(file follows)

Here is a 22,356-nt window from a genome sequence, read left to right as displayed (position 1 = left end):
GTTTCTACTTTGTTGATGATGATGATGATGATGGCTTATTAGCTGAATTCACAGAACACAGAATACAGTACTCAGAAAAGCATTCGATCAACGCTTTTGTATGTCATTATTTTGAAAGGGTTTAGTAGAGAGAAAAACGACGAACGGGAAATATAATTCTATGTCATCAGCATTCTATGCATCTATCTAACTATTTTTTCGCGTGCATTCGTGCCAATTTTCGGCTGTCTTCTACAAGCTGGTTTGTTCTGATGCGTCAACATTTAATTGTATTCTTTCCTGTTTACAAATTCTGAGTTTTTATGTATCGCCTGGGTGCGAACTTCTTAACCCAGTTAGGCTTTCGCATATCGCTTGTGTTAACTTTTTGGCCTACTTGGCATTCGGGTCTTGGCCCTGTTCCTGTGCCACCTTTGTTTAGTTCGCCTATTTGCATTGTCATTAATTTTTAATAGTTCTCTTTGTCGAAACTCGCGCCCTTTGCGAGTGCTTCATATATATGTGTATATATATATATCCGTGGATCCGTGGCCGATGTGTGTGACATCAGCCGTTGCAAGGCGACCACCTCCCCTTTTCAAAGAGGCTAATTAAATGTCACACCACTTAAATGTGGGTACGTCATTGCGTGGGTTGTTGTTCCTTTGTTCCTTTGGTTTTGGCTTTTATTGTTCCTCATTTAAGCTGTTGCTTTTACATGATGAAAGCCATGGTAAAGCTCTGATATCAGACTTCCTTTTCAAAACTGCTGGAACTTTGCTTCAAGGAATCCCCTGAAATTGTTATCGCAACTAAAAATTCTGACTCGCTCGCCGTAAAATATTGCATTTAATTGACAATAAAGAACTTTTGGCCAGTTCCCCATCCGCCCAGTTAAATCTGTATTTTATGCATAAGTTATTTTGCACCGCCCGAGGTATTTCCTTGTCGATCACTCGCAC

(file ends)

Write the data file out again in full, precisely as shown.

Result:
Here is a 22,356-nt window from a genome sequence, read left to right as displayed (position 1 = left end):
GTTTCTACTTTGTTGATGATGATGATGATGATGGCTTATTAGCTGAATTCACAGAACACAGAATACAGTACTCAGAAAAGCATTCGATCAACGCTTTTGTATGTCATTATTTTGAAAGGGTTTAGTAGAGAGAAAAACGACGAACGGGAAATATAATTCTATGTCATCAGCATTCTATGCATCTATCTAACTATTTTTTCGCGTGCATTCGTGCCAATTTTCGGCTGTCTTCTACAAGCTGGTTTGTTCTGATGCGTCAACATTTAATTGTATTCTTTCCTGTTTACAAATTCTGAGTTTTTATGTATCGCCTGGGTGCGAACTTCTTAACCCAGTTAGGCTTTCGCATATCGCTTGTGTTAACTTTTTGGCCTACTTGGCATTCGGGTCTTGGCCCTGTTCCTGTGCCACCTTTGTTTAGTTCGCCTATTTGCATTGTCATTAATTTTTAATAGTTCTCTTTGTCGAAACTCGCGCCCTTTGCGAGTGCTTCATATATATGTGTATATATATATATCCGTGGATCCGTGGCCGATGTGTGTGACATCAGCCGTTGCAAGGCGACCACCTCCCCTTTTCAAAGAGGCTAATTAAATGTCACACCACTTAAATGTGGGTACGTCATTGCGTGGGTTGTTGTTCCTTTGTTCCTTTGGTTTTGGCTTTTATTGTTCCTCATTTAAGCTGTTGCTTTTACATGATGAAAGCCATGGTAAAGCTCTGATATCAGACTTCCTTTTCAAAACTGCTGGAACTTTGCTTCAAGGAATCCCCTGAAATTGTTATCGCAACTAAAAATTCTGACTCGCTCGCCGTAAAATATTGCATTTAATTGACAATAAAGAACTTTTGGCCAGTTCCCCATCCGCCCAGTTAAATCTGTATTTTATGCATAAGTTATTTTGCACCGCCCGAGGTATTTCCTTGTCGATCACTCGCAC